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Today: Mon, September 26 2016  -  Last modified: April, 26 2007
30 September 2016
On Religious and Political Tolerance
by Neil Lock
 sub-topic» General

So, what is religious tolerance? Simply put, tolerance is respect for others’ right to be different. And religious tolerance is the application of this respect to the practice, or not, of religion; to the inner life, if you will.

This tolerance can manifest itself in many ways. By recognizing others’ right to worship in their own way, in their place of choice, using their own icons and symbolisms, and in company with whomever they choose. By accepting their right to their own religious customs, such as not eating pork or drinking alcohol, or taking off their shoes for worship. By accepting their right to display their religion, if they wish, by means of their dress or their headgear, be it the burqa, the zucchetto, the turban or the colander.

But, most of all, tolerance in religion is allowing others not to follow particular religious rules and practices. For example, by allowing them to use version X of a religious book rather than version Y. By refraining from restricting their right to trade when they please. Or by allowing them to meet in the pub, drink beer and eat bacon butties, if that’s what they want to do.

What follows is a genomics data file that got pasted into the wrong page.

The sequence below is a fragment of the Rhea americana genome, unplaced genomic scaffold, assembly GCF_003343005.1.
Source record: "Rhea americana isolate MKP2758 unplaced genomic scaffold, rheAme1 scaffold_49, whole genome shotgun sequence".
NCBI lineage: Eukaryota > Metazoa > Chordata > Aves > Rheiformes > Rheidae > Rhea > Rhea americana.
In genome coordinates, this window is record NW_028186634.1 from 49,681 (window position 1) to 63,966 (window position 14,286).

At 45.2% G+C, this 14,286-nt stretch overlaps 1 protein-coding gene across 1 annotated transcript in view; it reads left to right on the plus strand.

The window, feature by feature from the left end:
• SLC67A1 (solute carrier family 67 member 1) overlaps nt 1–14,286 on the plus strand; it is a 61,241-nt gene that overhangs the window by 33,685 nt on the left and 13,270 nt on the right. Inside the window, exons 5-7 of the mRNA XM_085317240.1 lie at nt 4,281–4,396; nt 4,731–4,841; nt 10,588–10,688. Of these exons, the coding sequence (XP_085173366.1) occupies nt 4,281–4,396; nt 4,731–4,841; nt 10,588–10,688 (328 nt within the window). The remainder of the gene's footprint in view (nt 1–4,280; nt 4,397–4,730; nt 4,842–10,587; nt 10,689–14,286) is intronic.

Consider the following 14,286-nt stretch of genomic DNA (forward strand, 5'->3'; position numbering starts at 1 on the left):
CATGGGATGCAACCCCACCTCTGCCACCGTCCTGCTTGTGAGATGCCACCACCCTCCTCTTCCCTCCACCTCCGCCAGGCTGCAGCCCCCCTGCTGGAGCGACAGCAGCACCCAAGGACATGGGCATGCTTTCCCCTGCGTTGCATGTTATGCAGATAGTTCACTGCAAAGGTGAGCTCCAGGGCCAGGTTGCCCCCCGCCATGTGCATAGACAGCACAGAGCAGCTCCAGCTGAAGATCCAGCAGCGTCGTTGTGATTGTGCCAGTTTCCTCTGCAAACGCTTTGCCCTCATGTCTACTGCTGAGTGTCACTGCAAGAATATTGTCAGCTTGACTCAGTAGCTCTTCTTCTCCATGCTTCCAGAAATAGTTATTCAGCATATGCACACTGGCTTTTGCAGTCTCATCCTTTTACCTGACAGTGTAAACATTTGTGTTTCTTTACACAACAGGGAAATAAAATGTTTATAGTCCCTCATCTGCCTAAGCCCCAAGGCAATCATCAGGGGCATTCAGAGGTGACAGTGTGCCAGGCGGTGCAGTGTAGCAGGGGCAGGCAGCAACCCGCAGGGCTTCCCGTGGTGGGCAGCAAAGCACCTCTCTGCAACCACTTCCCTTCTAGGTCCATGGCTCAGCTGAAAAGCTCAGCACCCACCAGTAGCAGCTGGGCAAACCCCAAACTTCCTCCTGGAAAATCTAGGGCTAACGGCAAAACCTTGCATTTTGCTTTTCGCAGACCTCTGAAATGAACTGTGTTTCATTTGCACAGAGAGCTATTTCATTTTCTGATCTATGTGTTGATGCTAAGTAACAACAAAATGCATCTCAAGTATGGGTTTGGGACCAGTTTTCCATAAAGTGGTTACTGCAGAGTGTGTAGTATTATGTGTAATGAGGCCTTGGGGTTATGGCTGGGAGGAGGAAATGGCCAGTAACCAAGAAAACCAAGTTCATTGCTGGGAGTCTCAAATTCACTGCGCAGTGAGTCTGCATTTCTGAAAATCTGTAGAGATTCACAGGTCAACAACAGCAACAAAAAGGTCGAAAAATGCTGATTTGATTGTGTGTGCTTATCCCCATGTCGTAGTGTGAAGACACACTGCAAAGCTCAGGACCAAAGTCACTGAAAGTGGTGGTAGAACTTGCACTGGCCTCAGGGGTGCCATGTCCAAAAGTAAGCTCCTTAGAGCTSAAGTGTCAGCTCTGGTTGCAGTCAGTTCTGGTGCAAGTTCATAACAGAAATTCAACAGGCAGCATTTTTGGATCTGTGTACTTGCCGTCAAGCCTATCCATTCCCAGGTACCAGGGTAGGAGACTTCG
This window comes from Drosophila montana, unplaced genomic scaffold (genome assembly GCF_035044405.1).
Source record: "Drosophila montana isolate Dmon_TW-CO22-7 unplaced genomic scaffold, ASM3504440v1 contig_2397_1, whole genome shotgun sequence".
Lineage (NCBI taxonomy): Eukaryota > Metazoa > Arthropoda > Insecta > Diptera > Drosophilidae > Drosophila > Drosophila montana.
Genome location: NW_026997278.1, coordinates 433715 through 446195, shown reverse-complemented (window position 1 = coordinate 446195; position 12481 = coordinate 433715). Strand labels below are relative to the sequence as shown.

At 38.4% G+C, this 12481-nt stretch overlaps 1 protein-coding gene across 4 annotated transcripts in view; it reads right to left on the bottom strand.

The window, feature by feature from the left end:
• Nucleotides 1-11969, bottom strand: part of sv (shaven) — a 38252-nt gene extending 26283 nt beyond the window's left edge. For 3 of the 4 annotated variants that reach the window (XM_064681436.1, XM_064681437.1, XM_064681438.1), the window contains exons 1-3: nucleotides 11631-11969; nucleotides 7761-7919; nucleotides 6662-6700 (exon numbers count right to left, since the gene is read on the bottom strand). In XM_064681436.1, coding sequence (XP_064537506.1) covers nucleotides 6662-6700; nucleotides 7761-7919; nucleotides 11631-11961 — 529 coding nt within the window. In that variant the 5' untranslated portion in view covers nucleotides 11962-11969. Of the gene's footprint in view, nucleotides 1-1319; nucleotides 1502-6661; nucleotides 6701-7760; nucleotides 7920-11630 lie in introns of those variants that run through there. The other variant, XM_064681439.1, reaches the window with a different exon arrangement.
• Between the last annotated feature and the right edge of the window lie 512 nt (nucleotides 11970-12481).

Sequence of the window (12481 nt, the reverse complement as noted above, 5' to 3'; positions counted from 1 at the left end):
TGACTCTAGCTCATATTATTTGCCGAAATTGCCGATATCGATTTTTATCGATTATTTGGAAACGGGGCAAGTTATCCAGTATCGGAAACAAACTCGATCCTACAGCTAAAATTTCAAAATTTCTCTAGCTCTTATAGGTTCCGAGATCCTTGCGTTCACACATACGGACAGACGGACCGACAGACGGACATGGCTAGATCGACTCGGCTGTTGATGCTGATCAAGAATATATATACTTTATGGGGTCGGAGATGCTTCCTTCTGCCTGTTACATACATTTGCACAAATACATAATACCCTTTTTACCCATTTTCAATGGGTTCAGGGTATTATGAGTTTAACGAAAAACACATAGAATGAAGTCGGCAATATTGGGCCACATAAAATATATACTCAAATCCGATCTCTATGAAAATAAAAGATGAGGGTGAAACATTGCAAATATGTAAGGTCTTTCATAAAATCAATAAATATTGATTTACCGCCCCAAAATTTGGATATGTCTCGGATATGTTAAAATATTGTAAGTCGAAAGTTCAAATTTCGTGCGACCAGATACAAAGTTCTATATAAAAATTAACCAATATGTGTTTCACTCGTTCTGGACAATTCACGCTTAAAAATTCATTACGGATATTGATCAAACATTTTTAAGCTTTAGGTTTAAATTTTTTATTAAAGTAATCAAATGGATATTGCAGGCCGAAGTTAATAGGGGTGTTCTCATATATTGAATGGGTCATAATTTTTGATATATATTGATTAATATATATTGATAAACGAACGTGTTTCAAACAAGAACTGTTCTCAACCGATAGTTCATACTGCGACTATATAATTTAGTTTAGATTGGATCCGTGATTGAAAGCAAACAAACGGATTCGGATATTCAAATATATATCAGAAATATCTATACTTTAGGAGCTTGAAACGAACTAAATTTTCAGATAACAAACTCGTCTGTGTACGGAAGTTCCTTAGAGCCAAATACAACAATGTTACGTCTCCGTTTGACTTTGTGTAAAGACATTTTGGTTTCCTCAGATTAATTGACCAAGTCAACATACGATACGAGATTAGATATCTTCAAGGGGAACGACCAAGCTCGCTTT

15 September 2016
Justice, Torah and the Minimum Wage
by Curt Biren
 sub-topic» General

Clearly, from an economic perspective, it’s not a given that on balance a higher minimum wage is a good idea. It may actually reduce employment. In any case, before plowing ahead with more government mandates, we should carefully consider issues of justice.

Based on property rights, labor law and charity law, as defined by many of our sacred texts and sages, the idea of the government mandating a higher minimum wage would not seem to be just. We may have a moral obligation to help those in need, but we also have a moral obligation to deal with each other justly.

21 August 2016
It’s time to abandon “God”
by Paul Rosenberg
 sub-topic» General

The word “God” has become confusing, distracting, and counterproductive. It carries immense baggage, and it’s time we let it go.

16 March 2016
On Tolerance
by Stephen Moriarty
 sub-topic» General